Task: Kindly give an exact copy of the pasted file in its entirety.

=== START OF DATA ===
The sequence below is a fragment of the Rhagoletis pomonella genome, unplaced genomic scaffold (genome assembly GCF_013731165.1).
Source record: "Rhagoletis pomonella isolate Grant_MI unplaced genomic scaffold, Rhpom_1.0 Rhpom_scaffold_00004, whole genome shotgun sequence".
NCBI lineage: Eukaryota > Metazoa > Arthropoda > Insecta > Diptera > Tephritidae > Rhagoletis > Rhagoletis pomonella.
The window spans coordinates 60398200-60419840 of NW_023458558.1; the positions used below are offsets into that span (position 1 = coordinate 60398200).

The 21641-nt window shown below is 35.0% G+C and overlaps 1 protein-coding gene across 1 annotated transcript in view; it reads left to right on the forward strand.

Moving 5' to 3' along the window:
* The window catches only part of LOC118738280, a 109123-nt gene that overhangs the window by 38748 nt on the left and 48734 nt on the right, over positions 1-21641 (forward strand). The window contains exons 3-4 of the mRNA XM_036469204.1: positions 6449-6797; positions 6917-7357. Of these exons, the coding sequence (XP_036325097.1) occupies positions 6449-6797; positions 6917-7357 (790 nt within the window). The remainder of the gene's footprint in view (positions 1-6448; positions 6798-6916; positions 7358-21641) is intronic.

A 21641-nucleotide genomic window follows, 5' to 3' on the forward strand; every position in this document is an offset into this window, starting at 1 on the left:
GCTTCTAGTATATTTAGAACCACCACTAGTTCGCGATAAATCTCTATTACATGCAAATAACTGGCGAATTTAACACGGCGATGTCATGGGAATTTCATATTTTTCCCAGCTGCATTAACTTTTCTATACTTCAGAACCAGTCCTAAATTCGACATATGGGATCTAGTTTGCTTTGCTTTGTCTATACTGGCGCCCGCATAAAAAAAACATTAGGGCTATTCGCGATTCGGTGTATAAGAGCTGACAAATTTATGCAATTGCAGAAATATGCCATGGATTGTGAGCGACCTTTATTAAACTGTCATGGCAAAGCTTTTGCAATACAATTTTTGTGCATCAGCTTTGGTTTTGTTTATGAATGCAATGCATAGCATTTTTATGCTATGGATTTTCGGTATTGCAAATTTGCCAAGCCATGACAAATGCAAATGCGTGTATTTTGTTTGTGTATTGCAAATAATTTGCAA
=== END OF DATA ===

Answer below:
The sequence below is a fragment of the Rhagoletis pomonella genome, unplaced genomic scaffold (genome assembly GCF_013731165.1).
Source record: "Rhagoletis pomonella isolate Grant_MI unplaced genomic scaffold, Rhpom_1.0 Rhpom_scaffold_00004, whole genome shotgun sequence".
NCBI lineage: Eukaryota > Metazoa > Arthropoda > Insecta > Diptera > Tephritidae > Rhagoletis > Rhagoletis pomonella.
The window spans coordinates 60398200-60419840 of NW_023458558.1; the positions used below are offsets into that span (position 1 = coordinate 60398200).

The 21641-nt window shown below is 35.0% G+C and overlaps 1 protein-coding gene across 1 annotated transcript in view; it reads left to right on the forward strand.

Moving 5' to 3' along the window:
* The window catches only part of LOC118738280, a 109123-nt gene that overhangs the window by 38748 nt on the left and 48734 nt on the right, over positions 1-21641 (forward strand). The window contains exons 3-4 of the mRNA XM_036469204.1: positions 6449-6797; positions 6917-7357. Of these exons, the coding sequence (XP_036325097.1) occupies positions 6449-6797; positions 6917-7357 (790 nt within the window). The remainder of the gene's footprint in view (positions 1-6448; positions 6798-6916; positions 7358-21641) is intronic.

A 21641-nucleotide genomic window follows, 5' to 3' on the forward strand; every position in this document is an offset into this window, starting at 1 on the left:
GCTTCTAGTATATTTAGAACCACCACTAGTTCGCGATAAATCTCTATTACATGCAAATAACTGGCGAATTTAACACGGCGATGTCATGGGAATTTCATATTTTTCCCAGCTGCATTAACTTTTCTATACTTCAGAACCAGTCCTAAATTCGACATATGGGATCTAGTTTGCTTTGCTTTGTCTATACTGGCGCCCGCATAAAAAAAACATTAGGGCTATTCGCGATTCGGTGTATAAGAGCTGACAAATTTATGCAATTGCAGAAATATGCCATGGATTGTGAGCGACCTTTATTAAACTGTCATGGCAAAGCTTTTGCAATACAATTTTTGTGCATCAGCTTTGGTTTTGTTTATGAATGCAATGCATAGCATTTTTATGCTATGGATTTTCGGTATTGCAAATTTGCCAAGCCATGACAAATGCAAATGCGTGTATTTTGTTTGTGTATTGCAAATAATTTGCAA